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This profile was last updated on 3/11/11  and contains information from public web pages.

Mr. Roger Coup

Wrong Roger Coup?

Wildlife Management Specialist

Game Commission
 
Background

Employment History

10 Total References
Web References
"The last reports of barn owls ...
www.goerie.com, 11 Mar 2011 [cached]
"The last reports of barn owls confirmed (in this region) were 20 years ago or more," Game Commission biologist Roger Coup said.
...
Coup said the Franklin office has had a few reports of dead barn owls but that they turned out to be other kinds of owls, usually horned or barred. He said that if people find a dead bird and think it's a barn owl or want to know what it is, they can call the Northwest Region Office at (814) 432-3188.
SurfWax: News, Reviews and Articles On Wildlife Management
news.surfwax.com, 5 Feb 2010 [cached]
"It was a major conservation success getting eagles reintroduced," said Roger Coup, a Game Commission wildlife management specialist.
Roger Coup, a biologist with ...
www.postgazette.com, 13 May 2007 [cached]
Roger Coup, a biologist with the Game Commission's Northwest Office in Franklin, Venango County, also confirmed that coyotes are expanding their range into more developed suburban areas.
"They can have their dens under a brush pile or someone's front porch.They are very adaptable," Mr. Coup said.
Meet the coyote
...
"They're becoming a common phenomenon in suburban areas because there's food there," Mr. Coup said.
A wild coyote eats small mammals such as mice, meadow voles or rabbits, and munches occasionally on berries or bird eggs.Not picky eaters, coyotes also enjoy a meal of carrion and, in suburban areas, where road kill is appearing with greater frequency, the coyote will lick his chops over a dead deer served on a concrete platter of roadway.
"I can't stress enough how opportunistic a coyote is.They'll take advantage of any available food source.Because suburban areas have a high number of deer and a concurrent high number of road kill, it makes sense that the coyote will see that as a food opportunity," Mr. Coup said.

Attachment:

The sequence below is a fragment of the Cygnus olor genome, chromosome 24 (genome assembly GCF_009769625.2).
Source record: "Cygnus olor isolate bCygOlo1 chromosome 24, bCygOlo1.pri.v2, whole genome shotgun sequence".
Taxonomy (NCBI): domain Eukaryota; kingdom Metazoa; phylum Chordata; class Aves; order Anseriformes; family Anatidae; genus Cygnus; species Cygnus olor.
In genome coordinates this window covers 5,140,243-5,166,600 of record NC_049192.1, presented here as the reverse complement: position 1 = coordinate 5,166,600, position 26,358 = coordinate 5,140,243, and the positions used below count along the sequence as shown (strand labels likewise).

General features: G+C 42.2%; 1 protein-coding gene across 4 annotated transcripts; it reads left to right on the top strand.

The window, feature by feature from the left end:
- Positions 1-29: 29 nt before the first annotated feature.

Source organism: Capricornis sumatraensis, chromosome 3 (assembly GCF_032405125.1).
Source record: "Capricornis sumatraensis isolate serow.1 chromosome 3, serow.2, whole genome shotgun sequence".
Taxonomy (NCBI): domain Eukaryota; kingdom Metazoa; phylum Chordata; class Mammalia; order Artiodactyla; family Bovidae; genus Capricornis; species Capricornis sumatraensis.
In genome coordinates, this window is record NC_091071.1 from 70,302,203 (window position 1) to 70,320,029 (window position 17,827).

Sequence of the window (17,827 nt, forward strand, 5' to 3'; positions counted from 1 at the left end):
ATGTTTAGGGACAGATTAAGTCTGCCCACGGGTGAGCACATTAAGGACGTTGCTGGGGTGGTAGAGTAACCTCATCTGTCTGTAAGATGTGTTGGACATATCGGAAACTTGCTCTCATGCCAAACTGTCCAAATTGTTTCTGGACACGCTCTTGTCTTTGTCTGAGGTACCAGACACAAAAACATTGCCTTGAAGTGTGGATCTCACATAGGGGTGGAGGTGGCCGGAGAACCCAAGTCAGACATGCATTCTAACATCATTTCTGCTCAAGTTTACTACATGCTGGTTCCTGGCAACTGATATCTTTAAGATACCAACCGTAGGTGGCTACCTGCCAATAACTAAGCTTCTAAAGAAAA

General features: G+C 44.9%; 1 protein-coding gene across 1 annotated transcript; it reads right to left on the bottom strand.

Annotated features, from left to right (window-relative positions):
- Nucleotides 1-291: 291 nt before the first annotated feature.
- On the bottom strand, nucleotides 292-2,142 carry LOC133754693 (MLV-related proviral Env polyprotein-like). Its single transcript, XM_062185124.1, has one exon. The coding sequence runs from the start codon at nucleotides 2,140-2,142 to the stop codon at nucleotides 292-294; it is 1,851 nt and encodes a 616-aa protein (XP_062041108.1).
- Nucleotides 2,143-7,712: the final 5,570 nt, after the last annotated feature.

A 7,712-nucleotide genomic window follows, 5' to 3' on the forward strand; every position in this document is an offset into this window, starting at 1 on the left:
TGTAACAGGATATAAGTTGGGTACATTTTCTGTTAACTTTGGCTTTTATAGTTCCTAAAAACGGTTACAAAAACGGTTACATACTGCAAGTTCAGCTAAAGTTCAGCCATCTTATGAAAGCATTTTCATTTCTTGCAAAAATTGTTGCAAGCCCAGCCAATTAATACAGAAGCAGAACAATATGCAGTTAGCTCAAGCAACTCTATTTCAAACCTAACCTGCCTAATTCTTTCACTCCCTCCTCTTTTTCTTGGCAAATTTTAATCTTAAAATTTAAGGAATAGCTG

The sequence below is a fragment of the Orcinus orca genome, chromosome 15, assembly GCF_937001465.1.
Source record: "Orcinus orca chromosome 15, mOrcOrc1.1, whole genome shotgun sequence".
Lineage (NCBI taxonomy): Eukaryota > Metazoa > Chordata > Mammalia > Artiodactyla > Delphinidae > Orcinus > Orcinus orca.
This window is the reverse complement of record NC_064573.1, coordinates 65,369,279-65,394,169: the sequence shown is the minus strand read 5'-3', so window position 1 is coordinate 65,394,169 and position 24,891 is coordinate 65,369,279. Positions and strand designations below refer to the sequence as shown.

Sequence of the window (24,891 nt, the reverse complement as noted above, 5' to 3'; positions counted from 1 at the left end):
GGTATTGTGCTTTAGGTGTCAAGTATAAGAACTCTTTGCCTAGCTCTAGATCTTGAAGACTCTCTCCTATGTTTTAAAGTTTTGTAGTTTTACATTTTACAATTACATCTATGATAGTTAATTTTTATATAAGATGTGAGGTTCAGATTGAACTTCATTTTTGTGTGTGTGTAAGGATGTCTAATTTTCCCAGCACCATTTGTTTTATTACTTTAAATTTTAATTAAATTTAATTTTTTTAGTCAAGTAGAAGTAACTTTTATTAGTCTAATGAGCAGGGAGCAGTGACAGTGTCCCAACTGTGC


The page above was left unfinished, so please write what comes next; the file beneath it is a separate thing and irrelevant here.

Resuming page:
Coyotes also like cats.
"They're very fond of cats.Lost cats or small dogs on the loose, coyotes have been known to readily take them," Mr. Coup said.They're even lured by pet food, table scraps and garbage.
"They're just not averse to being near people.They have adapted well," he said.
They are not to be feared, he said, though a healthy avoidance of all wildlife is always advised.He said coyotes are not a ready carrier of rabies and their instinct is to avoid people "to the point that you won't even know that they're there.
The Times Observer, Warren, Pennsylvania
www.timesobserver.com, 25 July 2006 [cached]
"There are certain species that are more likely to get the disease," Wildlife Management Supervisor Roger Coup of the Pennsylvania Game Commission said.Those are called vector species.
"Raccoons, skunks and foxes, are probably the top three on the list," he said."Groundhogs.And of course bats are on the list.
But, "any mammal is capable of getting the disease," Coup said.
In terms of calls about rabies, this summer has been an unusually busy one for the commission.
Coup said many of the calls have been from people who have found baby animals in their yards."We had a tremendous number of calls this year," he said."Mostly, people are finding baby raccoons in their yards."
When the mother doesn't return, people sometimes try to help.That often involves picking the babies up and moving them.
But people can't do much to help baby animals and frequently do more harm than good, Coup said.
"You're not doing wildlife any good by picking it up and trying to help," Coup said."Let nature take its course."
And there are dangers for people who handle wildlife - whether the animal is newborn or full-grown.
"They end up getting bitten or scratched," Coup said of many people who handle wild creatures.
...
Aggression," Coup said."The animal could just look extremely ill."
But there aren't always familiar clues, or any at all.
"Foaming at the mouth doesn't occur all the time," Coup said."Often, you wouldn't see any symptoms."
So, Coup recommends a respectful caution.
"You can observe wildlife at a distance," he said."But respect them, respect their space."
"If you see a wild animal, leave it alone," Coup said.
The animals will typically do the same for people, he said.
If they don't, or for any other reason people and wild animals come in close contact, Coup suggests calling experts.
"Contact the game commission or local authorities to look into it," he said.
The Derrick
www.thederrick.com, 5 April 2006 [cached]
Mallard ducks are a common sight in our state but hunters in southern states are reporting fewer of the birds being seen there, Roger Coup, PGC Wildlife Management Director told the group at Albion.
...
Graduate students from the University of Western Ontario will monitor the houses, according to Coup.
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